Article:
SEO is critical for every business. It involves changing a site’s content to ensure it ranks high in SERPs.
While you could have done a great job fine-tuning your site to rank locally, general SEO optimization may not work best for you if you want to go global. Your website must be optimized for multilingual SEO and is localized to the geographical regions you intend to reach.
If you have gone global recently or intend to do so, this brief primer on SEO and localization can give you an idea of what you need to succeed.
What Are Localization and Multilingual SEO?
Localization is the process of fine-tuning your site to match the audience of the geographical region you intend to reach. It involves translating content, customizing a product to meet customer expectations, setting up local billing methods, etc.
Multilingual SEO involves fine-tuning your on-page and off-page SEO to rank high in search queries in the native language of the area you have ventured or are looking to venture into. For example, if your target is Mexico, you will first want to translate your content to rank in Spanish search queries.
Areas to Focus on for Multilingual SEO and Localization
A URL is the part of a webpage that users see when they hover over a search engine result on Google. Also, it is one of the factors search engines consider when determining which sites to rank for a search query.
For these reasons, the URL becomes the first place you must look at when doing multilingual or localization SEO. The best approach to optimizing your URLs is letting every translated page have a URL optimized to a specific language and location.
This approach allows Google crawlers to effectively index and rank your pages or site in the target geographical location or language. For example, if your American URL is www.yoursitename.com, you should consider having www.yoursitename.com/fr/ as its French version.
Apply Hreflang Tags
Using hreflang annotations is an excellent way of letting Google identify the language used in a page and its target region. Hreflang tags are HTML attributes that specify a page’s language and geographical target.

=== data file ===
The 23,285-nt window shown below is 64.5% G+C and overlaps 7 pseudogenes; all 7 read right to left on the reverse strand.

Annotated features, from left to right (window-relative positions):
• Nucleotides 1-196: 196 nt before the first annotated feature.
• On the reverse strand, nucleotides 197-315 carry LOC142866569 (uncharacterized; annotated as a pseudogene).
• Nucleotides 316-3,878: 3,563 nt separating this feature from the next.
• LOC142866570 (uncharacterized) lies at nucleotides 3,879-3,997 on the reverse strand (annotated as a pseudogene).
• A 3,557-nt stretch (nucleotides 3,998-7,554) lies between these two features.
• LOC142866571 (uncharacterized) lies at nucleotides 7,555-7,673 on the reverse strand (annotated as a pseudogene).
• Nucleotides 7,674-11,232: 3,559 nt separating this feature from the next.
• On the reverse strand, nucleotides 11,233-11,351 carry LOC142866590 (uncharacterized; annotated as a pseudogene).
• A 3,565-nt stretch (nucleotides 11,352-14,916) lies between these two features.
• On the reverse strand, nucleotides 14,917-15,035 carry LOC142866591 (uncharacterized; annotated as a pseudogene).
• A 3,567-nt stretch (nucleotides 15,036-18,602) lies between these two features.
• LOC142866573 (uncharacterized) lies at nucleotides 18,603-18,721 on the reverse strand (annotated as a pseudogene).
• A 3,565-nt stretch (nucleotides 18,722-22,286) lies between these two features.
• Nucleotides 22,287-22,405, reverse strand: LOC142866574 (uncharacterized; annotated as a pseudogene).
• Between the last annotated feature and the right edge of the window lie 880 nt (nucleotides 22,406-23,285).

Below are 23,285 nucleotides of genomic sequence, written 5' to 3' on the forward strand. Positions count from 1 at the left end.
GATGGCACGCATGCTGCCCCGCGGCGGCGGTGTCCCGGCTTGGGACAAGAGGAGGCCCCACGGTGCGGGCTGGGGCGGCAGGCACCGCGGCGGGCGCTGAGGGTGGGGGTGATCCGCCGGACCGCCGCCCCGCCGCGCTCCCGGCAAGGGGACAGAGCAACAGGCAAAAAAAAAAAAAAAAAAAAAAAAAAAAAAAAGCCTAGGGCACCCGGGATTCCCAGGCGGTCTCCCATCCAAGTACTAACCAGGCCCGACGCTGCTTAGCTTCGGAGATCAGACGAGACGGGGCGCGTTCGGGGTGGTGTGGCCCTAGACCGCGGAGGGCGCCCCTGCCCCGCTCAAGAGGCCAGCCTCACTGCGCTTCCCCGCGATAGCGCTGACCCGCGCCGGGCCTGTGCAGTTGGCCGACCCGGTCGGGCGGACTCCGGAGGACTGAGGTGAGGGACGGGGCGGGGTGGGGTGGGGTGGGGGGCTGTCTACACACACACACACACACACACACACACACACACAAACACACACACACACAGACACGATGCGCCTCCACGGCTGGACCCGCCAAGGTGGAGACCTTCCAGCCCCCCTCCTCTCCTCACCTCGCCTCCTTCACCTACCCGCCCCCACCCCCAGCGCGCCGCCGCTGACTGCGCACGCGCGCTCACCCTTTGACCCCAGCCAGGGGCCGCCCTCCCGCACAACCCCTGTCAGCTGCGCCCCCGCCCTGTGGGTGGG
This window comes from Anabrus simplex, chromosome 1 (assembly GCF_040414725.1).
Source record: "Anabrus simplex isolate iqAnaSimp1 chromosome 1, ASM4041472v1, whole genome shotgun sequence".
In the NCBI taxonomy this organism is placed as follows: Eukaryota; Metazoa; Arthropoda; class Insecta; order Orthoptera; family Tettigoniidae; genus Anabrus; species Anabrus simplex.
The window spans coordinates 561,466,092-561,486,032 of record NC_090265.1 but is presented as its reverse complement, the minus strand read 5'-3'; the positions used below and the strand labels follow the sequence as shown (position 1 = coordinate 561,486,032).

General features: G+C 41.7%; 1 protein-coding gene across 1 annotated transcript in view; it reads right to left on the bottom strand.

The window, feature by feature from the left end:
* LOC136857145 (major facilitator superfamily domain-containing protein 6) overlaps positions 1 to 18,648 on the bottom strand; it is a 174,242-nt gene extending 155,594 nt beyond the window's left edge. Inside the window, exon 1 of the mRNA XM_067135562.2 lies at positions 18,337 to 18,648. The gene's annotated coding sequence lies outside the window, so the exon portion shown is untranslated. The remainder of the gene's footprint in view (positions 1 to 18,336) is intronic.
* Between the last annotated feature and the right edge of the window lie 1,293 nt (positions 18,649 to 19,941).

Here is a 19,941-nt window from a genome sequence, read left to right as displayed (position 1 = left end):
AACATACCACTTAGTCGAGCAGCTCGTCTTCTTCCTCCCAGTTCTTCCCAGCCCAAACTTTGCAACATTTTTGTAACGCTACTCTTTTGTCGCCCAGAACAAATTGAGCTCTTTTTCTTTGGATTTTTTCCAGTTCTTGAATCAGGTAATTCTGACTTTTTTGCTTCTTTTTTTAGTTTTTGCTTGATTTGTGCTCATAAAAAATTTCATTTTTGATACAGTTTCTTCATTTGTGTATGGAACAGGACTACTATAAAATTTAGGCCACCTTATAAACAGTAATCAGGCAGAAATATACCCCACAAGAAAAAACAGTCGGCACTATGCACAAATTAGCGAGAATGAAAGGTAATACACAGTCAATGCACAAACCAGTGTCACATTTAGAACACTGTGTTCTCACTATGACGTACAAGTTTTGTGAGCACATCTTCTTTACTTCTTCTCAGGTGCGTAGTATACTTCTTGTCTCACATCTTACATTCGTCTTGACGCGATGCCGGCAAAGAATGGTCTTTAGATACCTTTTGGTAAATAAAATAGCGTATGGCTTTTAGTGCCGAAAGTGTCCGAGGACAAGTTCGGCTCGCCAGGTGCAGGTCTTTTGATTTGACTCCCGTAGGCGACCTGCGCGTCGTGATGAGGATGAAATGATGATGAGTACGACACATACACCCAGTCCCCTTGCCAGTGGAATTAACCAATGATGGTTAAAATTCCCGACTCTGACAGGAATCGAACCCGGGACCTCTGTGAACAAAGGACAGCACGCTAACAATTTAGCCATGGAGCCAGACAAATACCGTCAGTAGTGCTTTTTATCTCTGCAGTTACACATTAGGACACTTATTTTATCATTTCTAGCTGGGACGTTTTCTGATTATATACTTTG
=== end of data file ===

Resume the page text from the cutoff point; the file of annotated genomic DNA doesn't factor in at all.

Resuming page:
These tags allow Google to choose the webpage version that best fits a user’s intent based on their location and preferred language. The more versions of a page you have, the more complicated the process of applying hreflang tags gets. But you can always use the help of online marketing agencies to get it done.
Collaborating With Locals
The dynamics of online marketing can vary significantly from geographical region to another. So, even when you could have nailed your marketing locally, the tricks you applied may not work in a different geographical region, making collaboration with locals imperative.
Collaboration with locals can help in several ways. They can help review your translations, give your business a local feel, and help you understand the market better.
Your SEO agency at home may not be as effective in another location as it is back home. So, you may consider working with SEO agencies with a deep understanding of local market trends. For example, these SEO experts in Dubai can help you navigate the Dubai market better than agencies from outside Dubai.
Often website owners will translate their contest and leave the hidden parts of their websites untranslated. While you could still get some traffic through content optimization, you could miss a lot if you haven’t translated your site’s behind the scenes.
Examples of behind-the-scenes items you might want to translate are Meta Tag titles, metadata descriptions, contact pages, URLs, alt text for images, checkout pages, newsletter sign-up forms, and error messages.
Review Page Designs for the Different Language Versions
You probably made sure your web design looked perfect in your original language. For example, you could have ensured that your home page’s headline takes a single line for viewers using a desktop device.
Unfortunately, a translation can mean your design doesn’t look as perfect as you intended. This is primarily because there can be variations in spacing or wording, making the headline shorter for languages like Chinese or longer for others like German. Both variations can give your site an awkward appearance.
To avoid this problem, you will need to go through all your site’s versions and align the contents of your webpages to the design. Or better, you could use translation tools that allow you to have a preview of every version while translating to ensure you avoid getting into the problems in the first place.